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luncheon

[luhn-chuh n] /ˈlʌn tʃən/
noun
1.
lunch, especially a formal lunch held in connection with a meeting or other special occasion:
the alumni luncheon.
Origin
1570-1580
1570-80; dissimilated variant of nuncheon (now dial.), Middle English none(s)chench noon drink, equivalent to none noon + schench, Old English scenc a drink, cup, akin to Old English scencan to pour out, give drink, cognate with Dutch, German schenken
Related forms
luncheonless, adjective
Dictionary.com Unabridged
Based on the Random House Dictionary, © Random House, Inc. 2014.
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Examples from the web for luncheon
  • If luncheon meats are to be your rebuttal for scientifically sound arguments, your point of view is dead meat.
  • The attendees attended the keynote speeches, and the banquet speeches, and the luncheon speeches.
  • The luncheon dress might be called fashion's version of a watercress and endive salad.
  • The convocation was followed by a special luncheon attended by professors and administrators aplenty.
  • And one may not ask for an invitation to a luncheon or a dinner for a stranger.
  • The ceremony will take place in the family chapel, followed by a luncheon.
  • Her characters, with their dry wit and sense of irony, are the sort of people you'd want to sit next to at a bad work luncheon.
  • However, in this new format, only the top five nominees will be announced prior to the luncheon.
  • Winners in each of three categories were announced at the luncheon.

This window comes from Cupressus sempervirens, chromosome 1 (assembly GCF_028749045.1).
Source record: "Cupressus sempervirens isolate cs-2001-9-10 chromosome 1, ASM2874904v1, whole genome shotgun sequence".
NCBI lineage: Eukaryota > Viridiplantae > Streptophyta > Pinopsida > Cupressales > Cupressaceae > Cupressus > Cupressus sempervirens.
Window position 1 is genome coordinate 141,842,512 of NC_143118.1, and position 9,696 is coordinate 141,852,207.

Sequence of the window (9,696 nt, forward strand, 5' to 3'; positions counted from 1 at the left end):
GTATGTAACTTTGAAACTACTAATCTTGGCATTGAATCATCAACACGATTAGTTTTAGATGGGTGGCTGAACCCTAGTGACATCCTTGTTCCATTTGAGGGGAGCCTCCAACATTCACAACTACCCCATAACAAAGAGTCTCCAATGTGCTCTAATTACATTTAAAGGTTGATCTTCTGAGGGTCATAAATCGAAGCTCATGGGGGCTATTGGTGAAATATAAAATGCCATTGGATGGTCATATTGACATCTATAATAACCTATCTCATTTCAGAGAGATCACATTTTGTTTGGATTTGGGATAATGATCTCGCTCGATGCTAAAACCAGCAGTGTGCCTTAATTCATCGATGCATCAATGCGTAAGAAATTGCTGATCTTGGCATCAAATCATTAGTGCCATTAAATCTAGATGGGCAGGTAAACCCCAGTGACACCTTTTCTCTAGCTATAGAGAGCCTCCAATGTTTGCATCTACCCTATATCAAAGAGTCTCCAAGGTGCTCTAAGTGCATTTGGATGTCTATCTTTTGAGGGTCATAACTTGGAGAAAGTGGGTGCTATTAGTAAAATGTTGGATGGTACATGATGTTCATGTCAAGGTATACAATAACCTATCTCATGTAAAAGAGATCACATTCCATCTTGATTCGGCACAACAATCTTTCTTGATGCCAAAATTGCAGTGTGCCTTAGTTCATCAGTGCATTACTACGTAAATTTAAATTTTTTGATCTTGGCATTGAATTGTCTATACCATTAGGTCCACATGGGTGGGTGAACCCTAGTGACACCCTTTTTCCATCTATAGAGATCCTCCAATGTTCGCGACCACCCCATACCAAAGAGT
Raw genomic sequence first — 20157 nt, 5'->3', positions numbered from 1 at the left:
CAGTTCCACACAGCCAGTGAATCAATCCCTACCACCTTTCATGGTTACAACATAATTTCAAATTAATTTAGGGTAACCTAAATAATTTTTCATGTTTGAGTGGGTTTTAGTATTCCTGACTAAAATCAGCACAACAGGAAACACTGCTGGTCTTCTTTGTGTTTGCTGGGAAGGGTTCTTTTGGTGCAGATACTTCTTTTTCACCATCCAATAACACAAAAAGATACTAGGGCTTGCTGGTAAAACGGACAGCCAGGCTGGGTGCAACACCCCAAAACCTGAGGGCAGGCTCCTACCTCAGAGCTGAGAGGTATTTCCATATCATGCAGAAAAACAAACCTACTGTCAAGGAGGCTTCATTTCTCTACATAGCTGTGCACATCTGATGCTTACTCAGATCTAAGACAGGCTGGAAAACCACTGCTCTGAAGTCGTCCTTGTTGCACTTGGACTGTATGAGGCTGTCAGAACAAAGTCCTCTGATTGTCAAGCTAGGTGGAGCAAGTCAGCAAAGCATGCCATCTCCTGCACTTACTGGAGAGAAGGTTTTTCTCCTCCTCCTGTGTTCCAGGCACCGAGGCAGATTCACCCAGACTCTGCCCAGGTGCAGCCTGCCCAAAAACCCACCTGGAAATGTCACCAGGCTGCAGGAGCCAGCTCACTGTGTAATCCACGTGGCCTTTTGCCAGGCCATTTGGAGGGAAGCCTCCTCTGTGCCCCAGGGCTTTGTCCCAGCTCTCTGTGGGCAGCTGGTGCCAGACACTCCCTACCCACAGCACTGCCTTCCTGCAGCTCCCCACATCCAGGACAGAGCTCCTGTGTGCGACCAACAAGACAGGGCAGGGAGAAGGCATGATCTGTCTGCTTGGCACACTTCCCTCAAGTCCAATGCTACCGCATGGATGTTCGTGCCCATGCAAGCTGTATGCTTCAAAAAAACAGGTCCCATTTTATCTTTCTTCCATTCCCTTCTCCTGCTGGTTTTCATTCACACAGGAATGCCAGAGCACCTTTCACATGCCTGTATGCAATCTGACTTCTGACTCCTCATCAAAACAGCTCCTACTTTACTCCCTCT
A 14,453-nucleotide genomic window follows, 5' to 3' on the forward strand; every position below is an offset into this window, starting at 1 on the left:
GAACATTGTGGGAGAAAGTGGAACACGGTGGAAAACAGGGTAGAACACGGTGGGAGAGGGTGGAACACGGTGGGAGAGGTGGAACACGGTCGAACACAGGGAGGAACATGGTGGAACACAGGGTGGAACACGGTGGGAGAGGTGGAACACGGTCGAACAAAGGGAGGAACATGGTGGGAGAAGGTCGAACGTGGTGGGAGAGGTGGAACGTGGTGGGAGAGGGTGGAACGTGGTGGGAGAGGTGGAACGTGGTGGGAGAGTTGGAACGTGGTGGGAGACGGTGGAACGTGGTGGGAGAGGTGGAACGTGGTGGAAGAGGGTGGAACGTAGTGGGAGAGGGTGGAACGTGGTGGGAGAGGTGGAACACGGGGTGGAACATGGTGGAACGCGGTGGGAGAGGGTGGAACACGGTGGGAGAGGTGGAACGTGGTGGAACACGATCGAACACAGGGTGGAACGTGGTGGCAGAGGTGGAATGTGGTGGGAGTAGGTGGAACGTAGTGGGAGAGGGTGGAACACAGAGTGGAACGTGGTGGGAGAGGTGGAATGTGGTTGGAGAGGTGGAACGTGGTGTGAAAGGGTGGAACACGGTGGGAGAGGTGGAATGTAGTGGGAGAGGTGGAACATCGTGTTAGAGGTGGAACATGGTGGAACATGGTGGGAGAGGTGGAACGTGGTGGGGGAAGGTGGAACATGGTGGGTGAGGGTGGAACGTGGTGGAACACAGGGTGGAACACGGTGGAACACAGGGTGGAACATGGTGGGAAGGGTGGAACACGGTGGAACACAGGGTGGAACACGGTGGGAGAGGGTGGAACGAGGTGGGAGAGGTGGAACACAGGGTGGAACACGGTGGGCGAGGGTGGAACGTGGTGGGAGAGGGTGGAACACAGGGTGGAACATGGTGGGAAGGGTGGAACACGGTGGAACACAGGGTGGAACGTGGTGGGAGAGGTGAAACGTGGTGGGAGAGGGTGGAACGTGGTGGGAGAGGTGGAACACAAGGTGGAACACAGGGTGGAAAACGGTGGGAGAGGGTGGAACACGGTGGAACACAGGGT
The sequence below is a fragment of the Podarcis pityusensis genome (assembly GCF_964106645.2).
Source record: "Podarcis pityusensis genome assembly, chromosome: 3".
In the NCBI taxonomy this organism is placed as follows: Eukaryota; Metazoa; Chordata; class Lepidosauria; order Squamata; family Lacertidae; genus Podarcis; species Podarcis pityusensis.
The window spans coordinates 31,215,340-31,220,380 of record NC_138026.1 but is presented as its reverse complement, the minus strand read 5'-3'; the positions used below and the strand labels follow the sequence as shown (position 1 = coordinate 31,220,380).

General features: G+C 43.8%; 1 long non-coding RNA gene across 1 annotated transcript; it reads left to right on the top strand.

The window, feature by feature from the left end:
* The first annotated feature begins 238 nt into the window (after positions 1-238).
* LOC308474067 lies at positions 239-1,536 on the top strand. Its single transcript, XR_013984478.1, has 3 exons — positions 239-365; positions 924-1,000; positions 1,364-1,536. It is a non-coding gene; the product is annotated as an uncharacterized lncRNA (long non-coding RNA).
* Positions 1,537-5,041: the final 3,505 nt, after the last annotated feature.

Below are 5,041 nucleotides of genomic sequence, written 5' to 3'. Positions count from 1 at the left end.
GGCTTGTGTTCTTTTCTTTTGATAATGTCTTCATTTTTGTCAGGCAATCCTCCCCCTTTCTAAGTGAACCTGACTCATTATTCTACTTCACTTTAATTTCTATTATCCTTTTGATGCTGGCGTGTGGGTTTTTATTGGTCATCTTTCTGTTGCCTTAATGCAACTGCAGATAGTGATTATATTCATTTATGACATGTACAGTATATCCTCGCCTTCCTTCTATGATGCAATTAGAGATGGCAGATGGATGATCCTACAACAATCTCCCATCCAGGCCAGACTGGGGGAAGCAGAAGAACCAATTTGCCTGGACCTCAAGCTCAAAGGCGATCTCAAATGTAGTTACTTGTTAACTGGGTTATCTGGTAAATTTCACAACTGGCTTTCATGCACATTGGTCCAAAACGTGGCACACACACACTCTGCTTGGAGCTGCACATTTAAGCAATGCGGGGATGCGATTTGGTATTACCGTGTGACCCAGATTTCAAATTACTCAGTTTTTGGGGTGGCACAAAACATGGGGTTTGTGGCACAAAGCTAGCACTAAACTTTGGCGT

British Dictionary definitions for luncheon

luncheon

/ˈlʌntʃən/
noun
1.
a lunch, esp a formal one
Word Origin
C16: probably variant of nuncheon, from Middle English noneschench, from nonenoon + schench drink
Collins English Dictionary - Complete & Unabridged 2012 Digital Edition
© William Collins Sons & Co. Ltd. 1979, 1986 © HarperCollins
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Word Origin and History for luncheon
n.

"light repast between mealtimes," 1650s (lunching; spelling luncheon by 1706); earlier "thick piece, hunk," 1570s (luncheon), of uncertain origin. Perhaps northern English dialectal lunch "hunk of bread or cheese" (1580s; probably from Spanish lonja "a slice," literally "loin"), blended with or influenced by nuncheon (Middle English nonechenche, mid-14c.) "light mid-day meal," from none "noon" (see noon) + schench "drink," from Old English scenc, from scencan "pour out."

Despite the form lunching in the 1650s source OED discounts that it possibly could be from lunch (v.), which is much later. It suggests perhaps an analogy with truncheon, etc. Especially in reference to an early afternoon meal eaten by those who have a noontime dinner.

Online Etymology Dictionary, © 2010 Douglas Harper
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